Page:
Disabled People Forced to Risk Health Just to Buy Food
New research by disability equality charity Scope has uncovered the stark reality of supermarket shopping for many disabled people. The charity submits its findings today to a Government inquiry into food supply during the Coronavirus pandemic.
From risking their health because they can’t get delivery slots, to enduring the humiliating experience of being judged or challenged by other shoppers and staff, buying food and essentials continues to be a source of enormous worry for many disabled people, research by Scope suggests.
Many disabled shoppers could be facing a ‘triple whammy’ of a higher infection risk, the strain of inaccessible measures like having to stand in long queues, as well as other people’s negative attitudes.
A survey of 585 disabled adults carried out over 10 days by Savanta ComRes on behalf of Scope found that of those who have been to a supermarket since the outbreak:
• A quarter (26%) said they have faced negative attitudes from other shoppers
• Over one in three (36%) disabled shoppers reported that long queues were aggravating their conditions or impairments
• A quarter (26%) feel “scared” about catching coronavirus while shopping because of their condition or impairment
• One in six (16%) reported issued accessing supermarkets during special opening hours
• One in seven (13%) reported facing negative attitudes from supermarket staff
• One in 10 reported (9%) issues bringing carers into shops with them
• Half (46%) said they had issues getting essential items
In addition, two in five (38%) of all who had needed or tried to book delivery slots in past three weeks weren’t able to.
The new findings show that getting hold of food and essentials is still creating major issues for many of the UK’s 14 million disabled people.
Despite efforts from the government and supermarkets to tackle this issue, too many disabled people are still falling through the gaps and being forgotten about.
Access to food and essentials remains the number one Covid-19 related concern among callers to Scope’s helpline.
The Research Institute for Disabled Consumers has also found that 89 per cent of disabled people are concerned about the availability of food.
CASE STUDY: Charles Bloch, 26, from Coventry, has asthma, and is registered blind.
“I should ideally be isolating on my own for 12 weeks because of having bad asthma, but living on my own and having a lively guide dog, it’s not an easy thing to do. And with no shopping delivery slots available, I’ve had no choice but to go to the local shop.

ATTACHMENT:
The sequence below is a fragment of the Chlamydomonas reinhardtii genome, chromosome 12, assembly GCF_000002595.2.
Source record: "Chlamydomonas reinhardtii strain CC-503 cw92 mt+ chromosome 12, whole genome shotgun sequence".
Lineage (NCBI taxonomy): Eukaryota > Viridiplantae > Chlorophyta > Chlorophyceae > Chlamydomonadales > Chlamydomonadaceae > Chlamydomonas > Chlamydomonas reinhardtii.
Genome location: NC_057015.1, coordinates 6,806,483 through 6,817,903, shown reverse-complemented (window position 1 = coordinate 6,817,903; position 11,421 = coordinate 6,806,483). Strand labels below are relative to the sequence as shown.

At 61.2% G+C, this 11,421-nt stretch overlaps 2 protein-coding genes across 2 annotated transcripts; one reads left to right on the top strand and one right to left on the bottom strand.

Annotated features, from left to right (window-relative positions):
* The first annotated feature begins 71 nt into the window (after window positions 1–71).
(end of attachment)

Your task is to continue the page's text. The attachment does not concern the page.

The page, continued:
“I applied online for vulnerable status and was given it. I got an email from one supermarket to get priority access for delivery, but now the website doesn’t load.
“I’m having to go to the local shops every two to three days. Shops are still busy, and people aren’t moving out of the way for me and my guide dog.
“I’m worried about running out of food. I should be self-isolating. I have asthma which means I’m vulnerable, and right now I’m having to risk my life to get food.”
Over the past few weeks, huge numbers of disabled people have contacted Scope directly to share their experiences. Many have told us that despite being in a vulnerable situation as a result of lockdown, they’ve had no choice but to risk their health by going out to supermarkets in person.
Disabled people have also told Scope about other issues, such as struggling to get particular foods they need because of their conditions, such as gluten-free alternatives and milk substitutes.
Many told Scope they were having to completely depend on family members or neighbours visiting supermarkets for them. Those who are most isolated are becoming increasingly worried about being unable to access any food at all.
Disabled people are also anxious about lack of support and advice for carers or family members of disabled people in the “extremely vulnerable” category. Many are still having to visit supermarkets but are concerned about bringing the virus back into their homes afterwards.
What needs to change
Scope is urging shoppers to be supportive, understanding and tolerant of each other and to be mindful of invisible impairments.
The disability charity wants the government to work with supermarkets to make sure all disabled people can access supermarkets and food. Scope’s recommendations include:
• Ability to skip long queues
• Consistent access to Click and Collect
• Expanded provision of telephone ordering and payment
• Continued training/support to ensure staff are aware of invisible impairments
Scope is also calling on the government to make sure disabled people who need them can get delivery slots.
The charity is recommending that the government works with charities who can refer individuals in need of additional support.
Scope is also calling for a system which will allow people to self-identify if they are in a vulnerable situation regarding access to food.
James Taylor, Scope’s Executive Director of strategy, impact and social change, said:
“Shopping is already a difficult task for many disabled people, and now many are telling us they feel judged and compelled to explain their condition just to be able to shop safely.
“It’s crucial that new rules to protect people, such as asking people to queue outside supermarkets, don’t make it harder or impossible for disabled people to shop.
“Disabled people also have the right to reasonable adjustments, and these rights shouldn’t be thrown aside or forgotten about.
“The government and supermarkets need to listen to disabled people and develop a consistent and co-ordinated approach and urgently act to expand its ‘vulnerable’ list, to make sure all disabled people can safely get the food and essentials they need.”
To find out what we are doing to support you, and keep you safe during the coronavirus outbreak visit: www.scope.org.uk/advice-and-support/coronavirus/
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